In short, a management system needs to talk with employees, listen to employees, and support employees.  Wow, how radical.  It can be that simple.

Kevin Jones

Migrant worker safety

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Recently one of the Australian boutique labour law firms ran a seminar on employment issues related to migrant workers.  Australia has a history of using workers from the Pacific Islands, principally, in agriculture.  Chinese have been working in Australia since the goldfields of the 1800s.  New Zealanders are so frequent that the countries almost share an economy in some ways.  Some labour is imported, other labour is invited or sought.

The global economic problems has exacerbated the difficulties many countries face with legal and illegal migrant workers.  Australia is not immune.  There may be less and less water in the country, certainly in the south, but it is still considered a land of opportunity by neighbours.

Workplace safety issues are perhaps the easiest to deal with in this labour sector as the employment status is not relevant to the obligation to provide a safe and healthy work environment.

pages-from-communicatingThe safety training, instruction and supervision matters are similarly unaffected by employment status.  However it has always been a difficult part of an OHS manager and HR manager’s job to make sure that workers understand their obligations and duties.  In Victoria, one of the first OHS Codes of Practice in the 1980s concerned providing OHS information in languages other than English.  It was probably the most ignored Code of Practice of all.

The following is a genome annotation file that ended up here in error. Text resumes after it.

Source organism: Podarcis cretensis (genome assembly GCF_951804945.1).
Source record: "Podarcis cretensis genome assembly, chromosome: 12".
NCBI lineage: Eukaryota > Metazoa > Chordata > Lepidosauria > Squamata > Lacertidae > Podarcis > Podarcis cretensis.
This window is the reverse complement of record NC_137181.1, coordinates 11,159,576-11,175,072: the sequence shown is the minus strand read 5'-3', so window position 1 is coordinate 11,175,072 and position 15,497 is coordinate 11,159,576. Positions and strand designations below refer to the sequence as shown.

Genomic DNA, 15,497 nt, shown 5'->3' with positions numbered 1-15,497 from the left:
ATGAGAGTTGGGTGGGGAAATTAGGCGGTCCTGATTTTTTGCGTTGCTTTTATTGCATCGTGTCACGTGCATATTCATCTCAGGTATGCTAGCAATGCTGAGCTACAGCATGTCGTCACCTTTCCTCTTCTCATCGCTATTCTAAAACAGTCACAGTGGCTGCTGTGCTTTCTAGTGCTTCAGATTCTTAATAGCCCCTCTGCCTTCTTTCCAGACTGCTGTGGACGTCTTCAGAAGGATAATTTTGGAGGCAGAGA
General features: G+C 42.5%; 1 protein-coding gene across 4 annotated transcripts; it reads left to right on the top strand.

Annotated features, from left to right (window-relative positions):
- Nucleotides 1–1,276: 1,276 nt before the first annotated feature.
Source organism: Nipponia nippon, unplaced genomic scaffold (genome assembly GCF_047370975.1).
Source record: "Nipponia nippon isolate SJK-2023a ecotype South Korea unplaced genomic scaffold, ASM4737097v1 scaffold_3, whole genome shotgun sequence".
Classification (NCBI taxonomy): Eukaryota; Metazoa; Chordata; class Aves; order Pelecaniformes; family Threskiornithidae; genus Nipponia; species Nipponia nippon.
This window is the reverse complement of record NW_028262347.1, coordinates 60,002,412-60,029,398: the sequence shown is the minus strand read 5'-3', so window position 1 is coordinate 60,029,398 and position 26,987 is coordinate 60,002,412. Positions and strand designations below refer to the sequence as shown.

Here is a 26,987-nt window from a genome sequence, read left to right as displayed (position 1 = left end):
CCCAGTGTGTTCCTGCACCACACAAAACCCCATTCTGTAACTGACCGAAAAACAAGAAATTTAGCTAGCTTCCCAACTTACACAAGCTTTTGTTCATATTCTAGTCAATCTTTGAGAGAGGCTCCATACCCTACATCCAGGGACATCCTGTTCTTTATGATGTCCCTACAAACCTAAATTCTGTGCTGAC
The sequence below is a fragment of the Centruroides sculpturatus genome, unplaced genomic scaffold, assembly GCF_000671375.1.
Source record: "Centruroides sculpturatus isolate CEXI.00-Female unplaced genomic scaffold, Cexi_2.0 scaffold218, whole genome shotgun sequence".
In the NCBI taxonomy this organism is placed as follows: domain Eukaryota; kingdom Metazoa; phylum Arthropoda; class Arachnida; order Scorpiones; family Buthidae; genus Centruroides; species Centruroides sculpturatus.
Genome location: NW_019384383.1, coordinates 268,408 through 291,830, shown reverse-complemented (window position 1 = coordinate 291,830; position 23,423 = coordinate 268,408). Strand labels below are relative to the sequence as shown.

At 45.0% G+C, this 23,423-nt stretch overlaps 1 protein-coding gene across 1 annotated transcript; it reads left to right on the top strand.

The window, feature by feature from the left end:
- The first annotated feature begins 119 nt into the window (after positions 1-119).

Recently, WorkSafe Victoria has issued Compliance Codes.  Following the recommendations and techniques in these codes implies compliance and can be wonderful for the small business sector.  One of the new codes is on communicating in languages other than English This is a great start but there needs a much greater effort, almost a movement, for Australia to avoid the problems facing countries like England.

In late-March 2009, the UK law firm Irwin Mitchell reported the following statistics

The report [by the Centre for Corporate Accountability], which makes the figures public for the first time and was compiled following Freedom of Information requests to the Health and Safety Executive, shows that a dozen migrant workers died in the construction industry in the year 2007/08 – at least double the figure expected and a six-fold increase in the number who died just five years earlier.

The 12 deaths comprised 17% of the total number of fatalities in the sector last year – more than double the HSE’s estimate of migrants making up around 8% of the total construction sector workforce.

Migrant deaths in other sectors is also on the increase, with the number of fatalities of non-UK workers up from nine in 2005/6 to 18 in 2007/8 and the proportion also doubling from 4.1% to 7.9% in the same period, against figures showing that 5.4% of the total workforce comprises migrants.